Tag Archives: The Eye’s Mind (Riley)


“In the mid-1970s, I started to use the curve again, this time as a rhythmic vehicle for color. This was different from the earlier paintings like Cataract. By using twisted curves, I could bunch up color sensations in a way that went further than the lateral groupings in Pæan. When colors are twisted along the rise and fall of a curve, their juxtapositions change continually. There are innumerable sequences, each of which throws up a different sensation.” — Bridget Riley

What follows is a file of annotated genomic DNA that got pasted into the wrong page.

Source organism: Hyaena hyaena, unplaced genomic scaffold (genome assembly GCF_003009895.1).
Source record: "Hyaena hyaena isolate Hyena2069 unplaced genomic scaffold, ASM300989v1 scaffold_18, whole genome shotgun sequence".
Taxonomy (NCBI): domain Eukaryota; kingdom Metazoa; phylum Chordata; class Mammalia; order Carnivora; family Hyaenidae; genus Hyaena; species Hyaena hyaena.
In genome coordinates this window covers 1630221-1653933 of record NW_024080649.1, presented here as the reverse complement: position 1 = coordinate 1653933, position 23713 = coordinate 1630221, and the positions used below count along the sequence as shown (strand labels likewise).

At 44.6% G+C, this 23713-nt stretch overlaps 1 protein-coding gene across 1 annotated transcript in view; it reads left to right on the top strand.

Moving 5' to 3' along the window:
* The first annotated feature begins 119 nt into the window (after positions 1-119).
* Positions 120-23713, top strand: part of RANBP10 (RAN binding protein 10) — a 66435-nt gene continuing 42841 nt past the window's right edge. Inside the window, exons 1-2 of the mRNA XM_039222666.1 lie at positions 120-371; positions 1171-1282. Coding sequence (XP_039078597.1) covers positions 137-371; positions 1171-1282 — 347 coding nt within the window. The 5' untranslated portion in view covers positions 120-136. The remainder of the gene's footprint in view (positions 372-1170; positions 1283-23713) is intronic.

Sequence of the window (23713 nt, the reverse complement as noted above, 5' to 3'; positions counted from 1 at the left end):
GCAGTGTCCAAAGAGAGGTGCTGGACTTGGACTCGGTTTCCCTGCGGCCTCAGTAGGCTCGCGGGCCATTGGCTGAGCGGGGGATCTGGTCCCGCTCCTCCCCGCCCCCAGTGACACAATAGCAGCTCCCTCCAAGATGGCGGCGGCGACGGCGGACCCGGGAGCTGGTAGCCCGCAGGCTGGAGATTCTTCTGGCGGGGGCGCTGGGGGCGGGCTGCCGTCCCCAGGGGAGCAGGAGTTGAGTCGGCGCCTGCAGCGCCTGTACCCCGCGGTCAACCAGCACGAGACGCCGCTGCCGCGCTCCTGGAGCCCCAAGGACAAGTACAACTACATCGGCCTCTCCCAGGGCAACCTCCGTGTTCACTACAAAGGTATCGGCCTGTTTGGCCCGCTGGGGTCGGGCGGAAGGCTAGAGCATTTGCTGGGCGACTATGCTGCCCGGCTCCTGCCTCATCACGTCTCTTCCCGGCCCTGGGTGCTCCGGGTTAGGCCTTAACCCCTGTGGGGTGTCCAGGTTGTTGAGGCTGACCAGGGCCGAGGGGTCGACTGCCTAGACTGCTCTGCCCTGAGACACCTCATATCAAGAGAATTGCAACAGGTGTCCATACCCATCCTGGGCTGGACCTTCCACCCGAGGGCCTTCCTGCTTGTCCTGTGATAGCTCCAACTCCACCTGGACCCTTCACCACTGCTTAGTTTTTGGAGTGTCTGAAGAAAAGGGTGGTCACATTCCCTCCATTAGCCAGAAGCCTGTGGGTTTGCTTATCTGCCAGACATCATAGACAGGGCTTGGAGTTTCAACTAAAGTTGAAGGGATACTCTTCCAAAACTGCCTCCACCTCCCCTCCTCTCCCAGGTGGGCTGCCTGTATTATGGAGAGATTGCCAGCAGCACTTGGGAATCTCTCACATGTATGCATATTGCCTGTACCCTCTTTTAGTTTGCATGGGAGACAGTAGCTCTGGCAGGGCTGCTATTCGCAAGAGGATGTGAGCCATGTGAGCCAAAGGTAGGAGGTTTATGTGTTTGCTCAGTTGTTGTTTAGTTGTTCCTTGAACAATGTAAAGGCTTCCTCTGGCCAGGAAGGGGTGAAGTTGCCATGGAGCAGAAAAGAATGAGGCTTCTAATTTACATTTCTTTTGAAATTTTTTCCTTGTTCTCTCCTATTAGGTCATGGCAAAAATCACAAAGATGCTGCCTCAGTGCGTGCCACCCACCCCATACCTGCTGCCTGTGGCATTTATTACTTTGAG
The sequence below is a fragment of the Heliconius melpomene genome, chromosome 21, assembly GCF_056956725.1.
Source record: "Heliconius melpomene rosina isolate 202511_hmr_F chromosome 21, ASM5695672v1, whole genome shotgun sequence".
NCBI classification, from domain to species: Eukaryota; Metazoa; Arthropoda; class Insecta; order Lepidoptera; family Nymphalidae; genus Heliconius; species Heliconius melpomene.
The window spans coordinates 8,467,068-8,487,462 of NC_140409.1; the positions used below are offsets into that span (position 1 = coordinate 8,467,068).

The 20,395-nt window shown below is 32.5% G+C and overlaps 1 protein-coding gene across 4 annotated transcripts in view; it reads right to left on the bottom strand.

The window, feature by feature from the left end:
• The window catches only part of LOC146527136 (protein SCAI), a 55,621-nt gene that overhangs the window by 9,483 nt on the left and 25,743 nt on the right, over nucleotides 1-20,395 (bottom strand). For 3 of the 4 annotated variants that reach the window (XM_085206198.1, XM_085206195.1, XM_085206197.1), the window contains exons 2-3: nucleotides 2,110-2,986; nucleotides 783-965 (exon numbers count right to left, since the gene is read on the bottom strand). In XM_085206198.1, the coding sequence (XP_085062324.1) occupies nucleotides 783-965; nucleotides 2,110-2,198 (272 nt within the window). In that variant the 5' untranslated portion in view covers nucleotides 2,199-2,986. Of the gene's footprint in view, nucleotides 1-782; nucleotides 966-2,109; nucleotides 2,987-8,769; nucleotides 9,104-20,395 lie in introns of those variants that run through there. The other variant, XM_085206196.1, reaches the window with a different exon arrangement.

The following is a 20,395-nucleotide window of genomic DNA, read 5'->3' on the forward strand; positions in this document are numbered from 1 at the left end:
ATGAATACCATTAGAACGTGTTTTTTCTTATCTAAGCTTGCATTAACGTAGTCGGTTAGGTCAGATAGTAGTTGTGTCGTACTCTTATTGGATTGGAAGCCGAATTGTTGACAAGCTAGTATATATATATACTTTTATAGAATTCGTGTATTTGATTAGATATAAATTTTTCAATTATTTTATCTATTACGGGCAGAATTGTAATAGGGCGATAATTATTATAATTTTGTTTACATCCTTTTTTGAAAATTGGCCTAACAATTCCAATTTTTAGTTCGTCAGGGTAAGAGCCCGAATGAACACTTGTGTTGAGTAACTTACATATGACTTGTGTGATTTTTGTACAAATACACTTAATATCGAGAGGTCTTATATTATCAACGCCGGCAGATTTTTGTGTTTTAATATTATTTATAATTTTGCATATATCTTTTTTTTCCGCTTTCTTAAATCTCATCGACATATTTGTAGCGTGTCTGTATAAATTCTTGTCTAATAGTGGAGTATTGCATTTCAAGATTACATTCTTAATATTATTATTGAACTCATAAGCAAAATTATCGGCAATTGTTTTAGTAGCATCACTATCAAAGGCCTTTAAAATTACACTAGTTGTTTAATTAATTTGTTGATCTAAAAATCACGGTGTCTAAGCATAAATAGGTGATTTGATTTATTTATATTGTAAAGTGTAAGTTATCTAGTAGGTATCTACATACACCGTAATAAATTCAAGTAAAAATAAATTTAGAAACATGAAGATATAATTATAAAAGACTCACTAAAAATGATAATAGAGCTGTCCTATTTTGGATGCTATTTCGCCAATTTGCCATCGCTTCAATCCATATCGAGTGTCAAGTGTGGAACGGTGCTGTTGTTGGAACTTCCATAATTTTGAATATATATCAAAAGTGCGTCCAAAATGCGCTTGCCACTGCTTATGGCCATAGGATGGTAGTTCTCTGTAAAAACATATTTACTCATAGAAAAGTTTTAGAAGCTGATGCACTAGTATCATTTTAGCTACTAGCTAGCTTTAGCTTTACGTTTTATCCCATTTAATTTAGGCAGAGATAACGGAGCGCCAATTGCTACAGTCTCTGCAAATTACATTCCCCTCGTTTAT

From Bridget Riley, The Eye’s Mind: Collected Writings 1965–2009, edited by Robert Kudielka (London: Ridinghouse, 2009).

See Riley in the London Review of Books:  lrb.co.uk/bridget-riley/at-the-end-of-my-pencil

Top: Bridget Riley in 1963. Image credit: Getty Images. Bottom: Bridget Riley, Aurulum, 1978.